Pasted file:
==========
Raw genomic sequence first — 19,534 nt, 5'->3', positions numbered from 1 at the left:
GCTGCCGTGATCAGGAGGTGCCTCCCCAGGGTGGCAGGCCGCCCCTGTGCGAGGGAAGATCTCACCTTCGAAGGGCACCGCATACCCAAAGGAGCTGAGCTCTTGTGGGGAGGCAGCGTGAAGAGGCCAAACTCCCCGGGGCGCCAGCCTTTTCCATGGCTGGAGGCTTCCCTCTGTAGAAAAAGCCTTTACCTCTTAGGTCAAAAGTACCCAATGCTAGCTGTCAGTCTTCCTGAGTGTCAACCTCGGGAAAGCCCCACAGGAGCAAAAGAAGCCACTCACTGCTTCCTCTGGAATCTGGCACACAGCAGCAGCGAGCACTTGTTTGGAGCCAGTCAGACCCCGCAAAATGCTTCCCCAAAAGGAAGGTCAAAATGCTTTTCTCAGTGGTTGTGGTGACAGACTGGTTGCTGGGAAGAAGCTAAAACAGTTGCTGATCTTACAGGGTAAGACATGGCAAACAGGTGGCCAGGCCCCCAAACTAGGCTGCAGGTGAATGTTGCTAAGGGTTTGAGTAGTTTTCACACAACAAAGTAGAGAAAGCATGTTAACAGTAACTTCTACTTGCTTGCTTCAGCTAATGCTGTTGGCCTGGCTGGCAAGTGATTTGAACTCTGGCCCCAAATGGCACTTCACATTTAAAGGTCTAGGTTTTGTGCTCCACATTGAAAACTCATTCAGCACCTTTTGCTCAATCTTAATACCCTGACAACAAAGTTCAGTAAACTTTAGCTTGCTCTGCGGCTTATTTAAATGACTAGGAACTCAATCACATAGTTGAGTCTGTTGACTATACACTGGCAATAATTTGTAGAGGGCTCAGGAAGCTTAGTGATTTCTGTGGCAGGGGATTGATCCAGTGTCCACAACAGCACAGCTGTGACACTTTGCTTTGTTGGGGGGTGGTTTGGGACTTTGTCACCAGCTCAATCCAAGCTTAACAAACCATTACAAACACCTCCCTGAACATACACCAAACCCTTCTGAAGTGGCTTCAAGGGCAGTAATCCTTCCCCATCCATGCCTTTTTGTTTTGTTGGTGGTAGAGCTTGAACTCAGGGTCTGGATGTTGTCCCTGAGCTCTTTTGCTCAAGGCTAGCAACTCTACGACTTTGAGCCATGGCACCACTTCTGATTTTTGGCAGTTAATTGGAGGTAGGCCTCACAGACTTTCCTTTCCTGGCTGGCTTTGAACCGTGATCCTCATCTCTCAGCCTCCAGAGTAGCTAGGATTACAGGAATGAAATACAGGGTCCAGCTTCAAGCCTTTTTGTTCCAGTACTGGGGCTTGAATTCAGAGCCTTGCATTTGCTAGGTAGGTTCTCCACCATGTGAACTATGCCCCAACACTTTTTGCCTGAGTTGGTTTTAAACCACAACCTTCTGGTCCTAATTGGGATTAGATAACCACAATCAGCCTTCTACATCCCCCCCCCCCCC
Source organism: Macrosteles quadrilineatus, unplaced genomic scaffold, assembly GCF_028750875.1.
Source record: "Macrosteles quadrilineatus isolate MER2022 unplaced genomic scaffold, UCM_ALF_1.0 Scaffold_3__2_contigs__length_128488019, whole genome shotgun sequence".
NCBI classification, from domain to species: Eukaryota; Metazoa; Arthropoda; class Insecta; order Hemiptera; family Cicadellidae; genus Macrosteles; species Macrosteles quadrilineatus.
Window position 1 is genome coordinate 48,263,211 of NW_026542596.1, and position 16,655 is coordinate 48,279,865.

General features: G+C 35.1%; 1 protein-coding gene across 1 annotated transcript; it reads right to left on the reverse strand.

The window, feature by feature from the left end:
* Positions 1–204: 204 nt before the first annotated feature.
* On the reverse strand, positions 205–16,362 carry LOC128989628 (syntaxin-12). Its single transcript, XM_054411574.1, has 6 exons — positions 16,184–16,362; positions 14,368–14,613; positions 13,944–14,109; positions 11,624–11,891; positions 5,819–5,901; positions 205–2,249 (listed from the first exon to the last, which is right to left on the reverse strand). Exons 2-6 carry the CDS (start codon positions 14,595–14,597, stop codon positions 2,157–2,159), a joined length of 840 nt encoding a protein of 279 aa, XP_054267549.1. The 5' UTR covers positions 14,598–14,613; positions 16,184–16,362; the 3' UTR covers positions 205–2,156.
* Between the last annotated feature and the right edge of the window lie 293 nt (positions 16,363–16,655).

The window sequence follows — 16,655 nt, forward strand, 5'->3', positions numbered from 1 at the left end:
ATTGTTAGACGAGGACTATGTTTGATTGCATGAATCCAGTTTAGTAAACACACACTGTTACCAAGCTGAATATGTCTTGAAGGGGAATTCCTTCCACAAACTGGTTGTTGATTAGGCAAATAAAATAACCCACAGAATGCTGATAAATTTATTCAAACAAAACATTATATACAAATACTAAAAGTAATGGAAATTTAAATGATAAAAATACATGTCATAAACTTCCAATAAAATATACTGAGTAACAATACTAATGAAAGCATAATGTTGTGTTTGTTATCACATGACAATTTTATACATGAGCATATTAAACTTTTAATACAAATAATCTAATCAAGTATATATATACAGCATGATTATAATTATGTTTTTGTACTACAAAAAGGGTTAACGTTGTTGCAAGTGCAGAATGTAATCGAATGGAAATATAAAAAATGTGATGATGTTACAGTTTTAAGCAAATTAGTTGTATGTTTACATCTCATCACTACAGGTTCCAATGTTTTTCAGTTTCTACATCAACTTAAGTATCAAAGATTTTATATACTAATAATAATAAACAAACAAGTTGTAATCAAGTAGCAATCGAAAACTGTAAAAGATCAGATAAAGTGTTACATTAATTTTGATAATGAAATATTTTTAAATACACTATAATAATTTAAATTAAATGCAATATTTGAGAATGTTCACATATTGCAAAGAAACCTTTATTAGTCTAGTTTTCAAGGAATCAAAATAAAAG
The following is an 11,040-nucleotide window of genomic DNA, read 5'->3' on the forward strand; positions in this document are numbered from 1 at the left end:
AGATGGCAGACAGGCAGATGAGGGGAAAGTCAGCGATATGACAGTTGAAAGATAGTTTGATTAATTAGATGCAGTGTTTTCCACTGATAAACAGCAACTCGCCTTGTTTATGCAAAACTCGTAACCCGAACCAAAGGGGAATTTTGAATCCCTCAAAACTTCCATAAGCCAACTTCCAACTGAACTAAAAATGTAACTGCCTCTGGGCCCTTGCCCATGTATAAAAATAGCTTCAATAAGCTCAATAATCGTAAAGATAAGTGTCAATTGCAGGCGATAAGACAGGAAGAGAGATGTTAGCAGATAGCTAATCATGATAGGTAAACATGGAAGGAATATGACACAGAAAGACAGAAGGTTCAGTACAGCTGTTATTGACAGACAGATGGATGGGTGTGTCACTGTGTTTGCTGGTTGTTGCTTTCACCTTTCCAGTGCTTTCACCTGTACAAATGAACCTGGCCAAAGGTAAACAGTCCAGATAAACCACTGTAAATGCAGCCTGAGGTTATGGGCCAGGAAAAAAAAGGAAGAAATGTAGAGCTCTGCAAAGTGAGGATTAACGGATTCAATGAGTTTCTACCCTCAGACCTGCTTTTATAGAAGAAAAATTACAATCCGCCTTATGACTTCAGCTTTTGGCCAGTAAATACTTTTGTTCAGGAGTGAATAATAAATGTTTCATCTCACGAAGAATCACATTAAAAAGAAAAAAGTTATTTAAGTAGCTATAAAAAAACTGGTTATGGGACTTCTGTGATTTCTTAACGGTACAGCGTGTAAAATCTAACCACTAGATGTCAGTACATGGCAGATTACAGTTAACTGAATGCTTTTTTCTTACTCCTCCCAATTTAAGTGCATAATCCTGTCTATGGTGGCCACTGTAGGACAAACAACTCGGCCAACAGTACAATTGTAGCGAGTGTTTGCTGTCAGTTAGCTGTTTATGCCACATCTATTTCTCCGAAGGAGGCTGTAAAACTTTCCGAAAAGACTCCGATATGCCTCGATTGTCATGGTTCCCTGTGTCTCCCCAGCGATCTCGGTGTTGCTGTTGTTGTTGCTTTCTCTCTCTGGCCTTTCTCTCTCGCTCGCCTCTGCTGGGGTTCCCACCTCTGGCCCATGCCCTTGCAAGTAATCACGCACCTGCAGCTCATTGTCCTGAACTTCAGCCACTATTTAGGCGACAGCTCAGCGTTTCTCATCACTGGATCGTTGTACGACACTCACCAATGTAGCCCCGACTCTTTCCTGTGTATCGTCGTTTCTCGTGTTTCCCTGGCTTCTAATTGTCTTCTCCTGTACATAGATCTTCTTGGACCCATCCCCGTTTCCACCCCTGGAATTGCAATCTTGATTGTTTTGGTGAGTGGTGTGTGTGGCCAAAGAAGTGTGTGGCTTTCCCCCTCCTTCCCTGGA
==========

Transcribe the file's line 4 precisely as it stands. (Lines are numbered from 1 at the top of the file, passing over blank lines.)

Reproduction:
Source record: "Macrosteles quadrilineatus isolate MER2022 unplaced genomic scaffold, UCM_ALF_1.0 Scaffold_3__2_contigs__length_128488019, whole genome shotgun sequence".